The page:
In support of their position that such statement was inadmissible, appellant's counsel cite footnote 37 to the Miranda decision, stating: ". . .it is impermissible to penalize an individual for exercising his Fifth Amendment privilege when he is under police custodial interrogation. The prosecution may not, therefore, use at trial the fact that he stood mute or claimed his privilege in the face of accusation."[4]

We are not persuaded that this prohibition can be stretched to cover the situation here presented. His being taken to the doctor's office by the officers was no part of any investigatory or interrogation process. No questions were asked by anyone. Driving the defendant to his doctor's office at his request and driving him to the hospital at his doctor's request were no more than providing transportation exactly as a taxicab driver might have done. The statement made over the phone does not refer to defendant's earlier having ". . . stood mute or claimed his privilege in the face of accusation." By any test the statement to the attorney is a volunteered statement. It is no part of interrogation by law enforcement officers. It was not given in response to any question put by the police or prosecution. While we would prefer that the trial court had ruled the statement to the attorney inadmissible on the ground that it was immaterial, the objection to its admission was made on the ground that its introduction violated the Miranda mandate. We agree with the trial court that Miranda is not applicable.


The defendant raises a number of objections to the instructions which were given and to the failure of the court to give certain other proposed instructions.

(a) The case of the prosecution being based on circumstantial evidence, the trial judge gave the Wisconsin standard instruction on circumstantial evidence. The following portion of the standard instruction is challenged by the defendant:

"These facts must be consistent with each other and with the guilt of the defendant. The circumstances must lead you to conclude beyond a reasonable doubt that the accused committed the offense.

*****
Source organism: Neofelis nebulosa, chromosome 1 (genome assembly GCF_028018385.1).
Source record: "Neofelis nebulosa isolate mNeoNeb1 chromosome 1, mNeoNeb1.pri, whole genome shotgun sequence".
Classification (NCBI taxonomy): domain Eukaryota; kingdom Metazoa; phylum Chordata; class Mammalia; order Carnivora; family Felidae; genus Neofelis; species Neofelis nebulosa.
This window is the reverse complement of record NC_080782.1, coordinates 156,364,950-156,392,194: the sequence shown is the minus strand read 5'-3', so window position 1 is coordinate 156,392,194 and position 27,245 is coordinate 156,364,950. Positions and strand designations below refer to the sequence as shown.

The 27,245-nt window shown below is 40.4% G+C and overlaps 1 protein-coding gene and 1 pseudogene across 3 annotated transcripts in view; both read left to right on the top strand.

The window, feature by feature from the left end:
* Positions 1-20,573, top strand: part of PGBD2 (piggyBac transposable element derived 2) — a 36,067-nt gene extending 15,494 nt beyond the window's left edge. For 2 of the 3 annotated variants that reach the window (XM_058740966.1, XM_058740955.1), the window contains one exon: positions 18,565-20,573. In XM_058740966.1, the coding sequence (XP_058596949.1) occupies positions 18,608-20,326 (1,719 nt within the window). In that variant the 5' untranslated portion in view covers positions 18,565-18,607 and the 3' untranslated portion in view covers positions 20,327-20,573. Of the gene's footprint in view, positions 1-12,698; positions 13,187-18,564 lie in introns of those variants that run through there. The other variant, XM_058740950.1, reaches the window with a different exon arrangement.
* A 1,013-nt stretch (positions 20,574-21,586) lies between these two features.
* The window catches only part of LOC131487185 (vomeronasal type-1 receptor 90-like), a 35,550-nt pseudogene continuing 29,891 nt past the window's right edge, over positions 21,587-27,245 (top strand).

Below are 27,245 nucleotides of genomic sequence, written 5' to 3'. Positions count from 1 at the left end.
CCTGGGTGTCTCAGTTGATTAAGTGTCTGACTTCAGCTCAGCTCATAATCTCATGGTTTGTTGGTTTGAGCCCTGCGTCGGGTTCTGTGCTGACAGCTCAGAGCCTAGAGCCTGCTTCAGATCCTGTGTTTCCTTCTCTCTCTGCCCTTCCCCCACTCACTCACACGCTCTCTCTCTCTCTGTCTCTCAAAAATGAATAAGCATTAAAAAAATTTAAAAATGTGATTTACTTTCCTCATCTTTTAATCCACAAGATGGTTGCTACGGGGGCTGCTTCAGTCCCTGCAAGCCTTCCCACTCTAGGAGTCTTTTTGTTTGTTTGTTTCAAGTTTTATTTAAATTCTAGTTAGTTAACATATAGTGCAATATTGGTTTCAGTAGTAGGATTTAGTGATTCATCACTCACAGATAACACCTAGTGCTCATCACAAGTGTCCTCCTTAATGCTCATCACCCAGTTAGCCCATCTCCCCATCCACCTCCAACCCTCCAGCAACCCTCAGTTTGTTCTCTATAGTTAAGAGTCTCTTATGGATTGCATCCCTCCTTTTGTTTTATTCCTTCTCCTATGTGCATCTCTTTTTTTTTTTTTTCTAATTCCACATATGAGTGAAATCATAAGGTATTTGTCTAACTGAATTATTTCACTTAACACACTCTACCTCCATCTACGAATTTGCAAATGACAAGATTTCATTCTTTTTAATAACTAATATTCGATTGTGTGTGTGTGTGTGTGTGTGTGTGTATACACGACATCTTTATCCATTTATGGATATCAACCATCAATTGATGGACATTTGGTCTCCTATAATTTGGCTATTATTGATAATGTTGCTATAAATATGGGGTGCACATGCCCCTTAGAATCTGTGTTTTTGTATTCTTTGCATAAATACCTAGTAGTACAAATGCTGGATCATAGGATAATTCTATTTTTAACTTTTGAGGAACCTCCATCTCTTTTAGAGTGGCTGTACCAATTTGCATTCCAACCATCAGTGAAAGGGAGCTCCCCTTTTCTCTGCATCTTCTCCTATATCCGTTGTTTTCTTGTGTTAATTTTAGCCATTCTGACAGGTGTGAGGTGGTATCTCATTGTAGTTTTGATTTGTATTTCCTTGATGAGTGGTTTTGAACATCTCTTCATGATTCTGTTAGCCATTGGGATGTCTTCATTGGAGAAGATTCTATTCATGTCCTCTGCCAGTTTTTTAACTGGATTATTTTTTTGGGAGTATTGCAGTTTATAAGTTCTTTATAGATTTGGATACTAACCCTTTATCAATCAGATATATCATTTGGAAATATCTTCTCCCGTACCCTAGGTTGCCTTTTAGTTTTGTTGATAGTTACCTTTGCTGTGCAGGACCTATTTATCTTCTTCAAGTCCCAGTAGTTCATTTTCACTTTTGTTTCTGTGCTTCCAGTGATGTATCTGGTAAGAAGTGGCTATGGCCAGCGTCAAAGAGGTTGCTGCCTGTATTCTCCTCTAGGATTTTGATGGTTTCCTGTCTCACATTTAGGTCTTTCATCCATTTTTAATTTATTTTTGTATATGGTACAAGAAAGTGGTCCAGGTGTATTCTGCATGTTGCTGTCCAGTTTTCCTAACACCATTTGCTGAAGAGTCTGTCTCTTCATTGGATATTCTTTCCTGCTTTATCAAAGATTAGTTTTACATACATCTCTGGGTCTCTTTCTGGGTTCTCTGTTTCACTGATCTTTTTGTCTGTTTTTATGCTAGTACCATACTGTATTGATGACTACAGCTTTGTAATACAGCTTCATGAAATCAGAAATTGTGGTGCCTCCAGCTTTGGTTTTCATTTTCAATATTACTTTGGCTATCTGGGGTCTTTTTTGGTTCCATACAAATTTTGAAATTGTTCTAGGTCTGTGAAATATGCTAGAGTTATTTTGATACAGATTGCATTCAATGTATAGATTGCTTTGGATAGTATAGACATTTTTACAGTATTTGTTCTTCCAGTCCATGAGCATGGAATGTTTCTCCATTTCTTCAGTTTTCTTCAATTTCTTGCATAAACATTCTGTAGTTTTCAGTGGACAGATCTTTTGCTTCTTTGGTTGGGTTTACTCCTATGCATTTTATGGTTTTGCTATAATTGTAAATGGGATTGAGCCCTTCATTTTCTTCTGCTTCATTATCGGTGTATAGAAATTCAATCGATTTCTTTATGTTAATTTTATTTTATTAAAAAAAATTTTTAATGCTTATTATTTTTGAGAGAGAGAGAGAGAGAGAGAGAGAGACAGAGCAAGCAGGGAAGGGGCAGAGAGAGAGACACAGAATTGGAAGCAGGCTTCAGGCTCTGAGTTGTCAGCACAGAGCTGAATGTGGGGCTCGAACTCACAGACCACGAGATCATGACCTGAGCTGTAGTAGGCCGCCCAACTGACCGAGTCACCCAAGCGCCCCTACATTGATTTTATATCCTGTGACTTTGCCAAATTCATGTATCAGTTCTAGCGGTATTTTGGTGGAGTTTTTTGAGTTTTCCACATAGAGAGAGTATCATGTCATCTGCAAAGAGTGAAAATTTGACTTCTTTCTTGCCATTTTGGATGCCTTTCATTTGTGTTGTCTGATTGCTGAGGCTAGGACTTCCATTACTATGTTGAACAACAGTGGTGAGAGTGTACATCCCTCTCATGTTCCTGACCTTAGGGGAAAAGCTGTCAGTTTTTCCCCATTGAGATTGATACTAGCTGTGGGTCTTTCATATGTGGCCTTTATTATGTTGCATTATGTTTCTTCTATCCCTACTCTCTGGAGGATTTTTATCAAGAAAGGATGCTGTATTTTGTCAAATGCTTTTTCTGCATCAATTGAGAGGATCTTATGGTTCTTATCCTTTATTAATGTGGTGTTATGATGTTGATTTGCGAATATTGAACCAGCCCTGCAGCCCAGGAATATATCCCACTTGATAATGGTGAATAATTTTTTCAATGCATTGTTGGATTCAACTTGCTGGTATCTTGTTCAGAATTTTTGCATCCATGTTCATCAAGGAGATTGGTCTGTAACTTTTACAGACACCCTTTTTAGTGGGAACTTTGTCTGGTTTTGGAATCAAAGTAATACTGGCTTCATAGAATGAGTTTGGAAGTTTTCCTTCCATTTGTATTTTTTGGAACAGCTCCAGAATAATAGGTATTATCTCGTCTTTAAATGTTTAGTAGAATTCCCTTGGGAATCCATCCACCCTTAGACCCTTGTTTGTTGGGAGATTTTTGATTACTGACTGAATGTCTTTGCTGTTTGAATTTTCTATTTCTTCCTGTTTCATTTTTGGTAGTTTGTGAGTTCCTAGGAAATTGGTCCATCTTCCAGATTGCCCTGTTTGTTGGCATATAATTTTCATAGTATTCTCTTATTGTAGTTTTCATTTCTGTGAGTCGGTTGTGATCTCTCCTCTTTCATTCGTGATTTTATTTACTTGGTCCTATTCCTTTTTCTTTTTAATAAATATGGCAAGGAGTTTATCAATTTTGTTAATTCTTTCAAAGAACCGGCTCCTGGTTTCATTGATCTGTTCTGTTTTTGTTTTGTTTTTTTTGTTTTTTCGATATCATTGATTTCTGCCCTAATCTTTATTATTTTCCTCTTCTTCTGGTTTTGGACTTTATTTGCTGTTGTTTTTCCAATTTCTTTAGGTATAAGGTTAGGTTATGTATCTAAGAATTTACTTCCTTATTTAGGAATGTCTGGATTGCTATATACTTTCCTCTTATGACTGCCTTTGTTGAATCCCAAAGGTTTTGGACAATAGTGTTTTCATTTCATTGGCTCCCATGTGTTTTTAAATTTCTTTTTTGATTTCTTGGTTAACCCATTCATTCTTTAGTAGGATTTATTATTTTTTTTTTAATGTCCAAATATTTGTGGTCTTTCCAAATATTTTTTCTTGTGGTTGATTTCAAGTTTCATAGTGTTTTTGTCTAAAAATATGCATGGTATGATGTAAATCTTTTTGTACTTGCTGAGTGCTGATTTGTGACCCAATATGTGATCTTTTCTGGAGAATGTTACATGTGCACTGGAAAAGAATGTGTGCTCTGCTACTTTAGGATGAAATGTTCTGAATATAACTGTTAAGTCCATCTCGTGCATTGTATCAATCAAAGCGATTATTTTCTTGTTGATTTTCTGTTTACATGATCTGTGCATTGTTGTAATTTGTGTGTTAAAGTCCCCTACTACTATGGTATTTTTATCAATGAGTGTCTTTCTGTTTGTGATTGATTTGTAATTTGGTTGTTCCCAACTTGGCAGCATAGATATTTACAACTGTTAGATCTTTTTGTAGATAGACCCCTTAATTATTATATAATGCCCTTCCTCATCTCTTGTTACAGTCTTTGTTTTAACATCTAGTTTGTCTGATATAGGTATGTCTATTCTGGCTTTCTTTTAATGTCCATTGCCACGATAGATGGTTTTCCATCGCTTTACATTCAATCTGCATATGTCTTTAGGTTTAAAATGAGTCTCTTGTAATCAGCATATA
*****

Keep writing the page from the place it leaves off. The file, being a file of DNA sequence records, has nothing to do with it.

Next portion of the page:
"It is not sufficient that the facts simply render probable the guilt of the accused. No other conclusion but that of the guilt of the accused must fairly and reasonably grow out of the evidence."[5]

Defendant's objection to this instruction is that it makes no reference to possible innocence of the accused, implies that circumstantial evidence is relevant only to a consideration of guilt, and does not mention that, if the jury concluded that facts consistent with defendant's innocence are proved, defendant was entitled to an acquittal. Even if the specific portion of the instructions challenged is viewed in isolation, we find no basis for the objections. However, it is well settled that, in determining whether there has been any error in instructions to a jury, they must be considered as a whole.[6] So considered, it is clear that the trial judge made numerous references to the presumption of innocence and the burden of proof which the state carried. For example, the trial judge charged the jury:

"If you can reconcile the evidence upon any reasonable hypothesis consistent with the defendant's innocence, you should do so and find him not guilty."

*191 This correctly states the Wisconsin law of circumstantial evidence,[7] and clearly states that the evidence is relevant to the issue of guilt or innocence, and that the jury has a duty to find the accused not guilty if there is any other reasonable hypothesis besides guilt.

(b) The trial judge in his instructions stated:

"To warrant a conviction on circumstantial evidence, facts necessary for the conclusion sought to be established must be proven by competent evidence beyond a reasonable doubt, as that phrase is defined for you in these instructions."